“For me, this award represents recognition by the scientific community of my perseverance, my ability to synthesize and popularize information, and the contribution of the research project to the advancement of knowledge in the field of in situ rehabilitation.
M. Sc. Earth Sciences, 2021
Centre Eau Terre Environnement | Supervisor: Richard Martel | cosupervisor: Thomas Robert
Emily Fitzhenry’s master’s degree addresses a well-documented drawback of in situ remediation technologies that is related to the preferential flow of injected fluids (air, oxidants, bacteria) in high permeability zones. Contaminants contained in less permeable horizons are thus bypassed by the remediation agent and cannot be recovered. The injection of foam produced from surfactant solutions for the rehabilitation of soils contaminated by immiscible organic liquids appears to be a promising method. Her research involved the development of a method to visualize the interior of a diesel-contaminated sand column by CT-Scan, and to quantify fluid saturation during foam injection tests. The methodology developed in this research could be applied to optimize other CT-Scan protocols for studying multi-phase flows involving all kinds of natural materials.
What brought you to INRS?
In the fall of 2014, after graduating from McGill University with a B.Sc. in Geology, I was hired as an environmental professional by an international consulting engineering firm. This job opened my eyes to the field of environmental consulting and led me to travel across Canada. During those early years, when people asked me about my job, they were often impressed when I explained how an environmental characterization was done, or when I described the excavation sites I worked on. These people were all sympathetic to the cause of climate change and environmental damage in general, and I felt that they put me on a pedestal when I told my work stories.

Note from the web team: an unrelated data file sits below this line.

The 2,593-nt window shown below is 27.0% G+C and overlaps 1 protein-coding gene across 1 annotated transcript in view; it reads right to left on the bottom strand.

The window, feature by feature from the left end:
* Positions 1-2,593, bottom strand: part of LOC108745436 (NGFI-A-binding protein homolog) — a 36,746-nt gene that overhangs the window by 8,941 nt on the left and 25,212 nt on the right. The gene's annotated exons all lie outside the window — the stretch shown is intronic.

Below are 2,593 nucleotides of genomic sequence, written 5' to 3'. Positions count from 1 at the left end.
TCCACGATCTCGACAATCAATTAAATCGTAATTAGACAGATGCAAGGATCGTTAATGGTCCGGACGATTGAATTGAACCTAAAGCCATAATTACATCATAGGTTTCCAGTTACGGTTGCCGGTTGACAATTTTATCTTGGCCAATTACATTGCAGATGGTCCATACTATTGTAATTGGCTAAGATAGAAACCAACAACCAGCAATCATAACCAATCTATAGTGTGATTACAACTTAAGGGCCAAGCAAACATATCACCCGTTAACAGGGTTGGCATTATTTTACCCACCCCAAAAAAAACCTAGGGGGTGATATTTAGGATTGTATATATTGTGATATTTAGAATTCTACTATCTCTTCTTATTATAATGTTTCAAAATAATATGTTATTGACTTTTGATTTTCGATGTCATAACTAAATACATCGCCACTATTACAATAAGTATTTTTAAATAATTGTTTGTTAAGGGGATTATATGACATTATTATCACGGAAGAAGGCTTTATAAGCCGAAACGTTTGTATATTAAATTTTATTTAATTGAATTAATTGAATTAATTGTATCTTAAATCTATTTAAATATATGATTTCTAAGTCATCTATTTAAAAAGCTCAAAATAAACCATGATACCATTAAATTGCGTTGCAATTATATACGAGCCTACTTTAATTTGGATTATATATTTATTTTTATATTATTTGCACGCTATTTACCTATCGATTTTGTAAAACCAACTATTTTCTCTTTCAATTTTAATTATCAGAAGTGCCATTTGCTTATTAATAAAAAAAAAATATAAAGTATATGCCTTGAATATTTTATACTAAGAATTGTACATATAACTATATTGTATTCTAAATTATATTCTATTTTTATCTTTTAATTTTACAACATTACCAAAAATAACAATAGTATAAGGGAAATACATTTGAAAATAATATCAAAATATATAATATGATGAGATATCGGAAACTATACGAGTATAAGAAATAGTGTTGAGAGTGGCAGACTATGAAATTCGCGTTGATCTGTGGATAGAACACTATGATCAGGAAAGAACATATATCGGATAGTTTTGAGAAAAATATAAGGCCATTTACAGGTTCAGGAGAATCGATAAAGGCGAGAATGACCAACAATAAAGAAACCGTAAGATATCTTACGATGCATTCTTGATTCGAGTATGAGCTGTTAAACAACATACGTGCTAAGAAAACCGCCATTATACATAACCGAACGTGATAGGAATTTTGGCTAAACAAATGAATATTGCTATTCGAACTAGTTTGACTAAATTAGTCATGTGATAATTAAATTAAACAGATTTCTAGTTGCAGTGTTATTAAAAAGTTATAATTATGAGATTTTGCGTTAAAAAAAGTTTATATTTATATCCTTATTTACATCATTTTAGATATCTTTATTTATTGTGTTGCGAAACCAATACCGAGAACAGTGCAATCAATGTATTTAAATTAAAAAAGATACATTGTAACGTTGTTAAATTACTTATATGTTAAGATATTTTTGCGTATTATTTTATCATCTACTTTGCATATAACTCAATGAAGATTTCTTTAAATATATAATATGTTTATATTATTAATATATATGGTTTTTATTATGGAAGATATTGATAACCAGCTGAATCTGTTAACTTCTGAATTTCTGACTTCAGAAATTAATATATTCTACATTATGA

However, underneath it all, I could see that what I was doing in my day-to-day work seemed to run counter to the principles of sustainable development. Private companies, municipalities, governments, or individuals who have to deal with contaminated land are generally looking for a quick and definitive remediation solution. Therefore, I found myself, one project after another, supervising the excavation of contaminated soil, loading it into trucks, and burying it off-site, followed by the trucking in of clean fill material. After four years, a sense of disillusionment began to set in, and I decided I needed a change.
Over time, I had come to learn that several of my colleagues in more technical and specialised positions within the company had obtained their master’s and/or doctoral degrees at INRS. It was when I asked about the academic background of my colleagues that I realised that Prof. Richard Martel had acted as a research director for many of them, and that their research topics were mainly related to contaminant hydrogeology and in situ soil remediation. So, I contacted Richard to ask him if he was looking for a student for a master's project. I definitely wanted to work in his research group, and I wanted to take his course on multiphase flow in porous media given jointly with Prof. René Lefebvre, another expert in the field. So, it was the expertise of the faculty and their links with industry that led me to study at INRS.